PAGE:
Monroe County takes a step to bridge digital divide

Print More

Monroe County is polling residents in low-income and rural areas to assess broadband access and barriers to going online.

In partnership with Magellan Advisors and the Monroe County Broadband Advisory Task Force, the county hopes to gather information to fix digital disparities.

“Nearly one-fifth of city households and one-third (of) rural households do not have access to high speed internet. In the year 2022, that is unacceptable,” says Monroe County Executive Adam Bello. “This survey is two-fold as it will identify the barriers and locations that prevent access to affordable high-speed internet and help us structure a plan to provide quality internet access to all of our residents.”

Bello expects better access to high-speed broadband also will attract new businesses to the region, drive economic growth, support education and strengthen the community.

While physical copies of the survey will be available at Monroe County libraries, the advisory task force recommends that residents fill out the survey online with a laptop or computer directly plugged into their home or business network router. An internet speed test will be performed.

If a smartphone is the only online connection, the county suggests connecting it to WiFi and not using cellular data while completing the survey. Residents are encouraged to take the poll at peak internet use periods between 6 p.m. and 9 p.m.

“High-speed internet is important in bridging the digital divide,” says Monroe County Legislature President Sabrina LaMar, a member of the Monroe County Advisory Task Force on Broadband. “Students from the lower end of the economic spectrum, especially in the City of Rochester, are often further disadvantaged because of the lack of access to high-quality internet access. This causes them to fall further behind their suburban counterparts.”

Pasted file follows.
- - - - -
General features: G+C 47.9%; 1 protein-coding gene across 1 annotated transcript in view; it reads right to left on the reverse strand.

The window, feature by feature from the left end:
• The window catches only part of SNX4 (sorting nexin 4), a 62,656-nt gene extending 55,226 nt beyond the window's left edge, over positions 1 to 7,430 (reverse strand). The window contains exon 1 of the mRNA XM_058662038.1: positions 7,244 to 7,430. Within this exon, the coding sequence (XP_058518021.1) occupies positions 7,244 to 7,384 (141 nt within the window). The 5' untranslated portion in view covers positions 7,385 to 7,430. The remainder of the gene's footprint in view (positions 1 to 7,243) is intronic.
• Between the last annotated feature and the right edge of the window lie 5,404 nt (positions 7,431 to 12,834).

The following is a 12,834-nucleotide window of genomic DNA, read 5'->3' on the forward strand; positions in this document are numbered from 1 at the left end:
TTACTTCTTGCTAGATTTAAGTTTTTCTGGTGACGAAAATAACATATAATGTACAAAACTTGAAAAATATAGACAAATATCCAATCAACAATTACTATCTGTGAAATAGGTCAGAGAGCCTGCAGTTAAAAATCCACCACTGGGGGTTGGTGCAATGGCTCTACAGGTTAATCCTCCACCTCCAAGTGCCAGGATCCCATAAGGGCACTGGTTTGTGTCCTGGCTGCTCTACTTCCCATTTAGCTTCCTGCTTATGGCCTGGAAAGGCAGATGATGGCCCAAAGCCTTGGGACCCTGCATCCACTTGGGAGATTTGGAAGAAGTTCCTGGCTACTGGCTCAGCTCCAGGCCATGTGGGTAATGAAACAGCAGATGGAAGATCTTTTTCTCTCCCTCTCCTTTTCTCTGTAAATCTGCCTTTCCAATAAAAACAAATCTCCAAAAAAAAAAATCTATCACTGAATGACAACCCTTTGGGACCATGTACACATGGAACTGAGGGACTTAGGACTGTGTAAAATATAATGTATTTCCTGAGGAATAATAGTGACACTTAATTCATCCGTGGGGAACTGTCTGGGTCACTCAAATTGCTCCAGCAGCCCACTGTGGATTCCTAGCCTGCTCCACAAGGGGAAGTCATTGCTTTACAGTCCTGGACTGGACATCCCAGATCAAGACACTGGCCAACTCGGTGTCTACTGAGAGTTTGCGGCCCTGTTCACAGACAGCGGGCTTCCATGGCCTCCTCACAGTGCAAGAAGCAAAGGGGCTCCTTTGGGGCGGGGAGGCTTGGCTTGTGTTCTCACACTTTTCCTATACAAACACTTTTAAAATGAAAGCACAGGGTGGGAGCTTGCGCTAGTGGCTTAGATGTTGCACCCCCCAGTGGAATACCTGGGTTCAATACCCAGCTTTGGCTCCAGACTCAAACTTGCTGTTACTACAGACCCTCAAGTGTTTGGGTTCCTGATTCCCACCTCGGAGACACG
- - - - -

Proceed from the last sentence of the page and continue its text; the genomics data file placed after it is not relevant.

The COVID-19 pandemic exposed these problems—especially when schools and businesses had to operate remotely. In the Rochester-Finger Lakes region, the digital divide is evident. In 2019, census data show, an estimated 92 percent of households in metropolitan Rochester had a computer and 86 percent had broadband internet. But regionwide, only 67 percent of households with less than $20,000 in annual income had broadband service; in the city, the share was 61 percent.

Monroe County’s efforts are in line with initiatives at the state and federal levels. Last month, Gov. Kathy Hochul announced the launch of a $10 million ConnectALL four-county model project to bring affordable broadband internet access to rural New Yorkers, as part of the state’s $1 billion ConnectALL initiative. ConnectALL aims to expand broadband access, affordability and equity statewide using public and private investments. 

Smriti Jacob is Rochester Beacon managing editor. The Beacon welcomes comments from readers who adhere to our comment policy including use of their full, real name.

Leave a Reply

Your email address will not be published.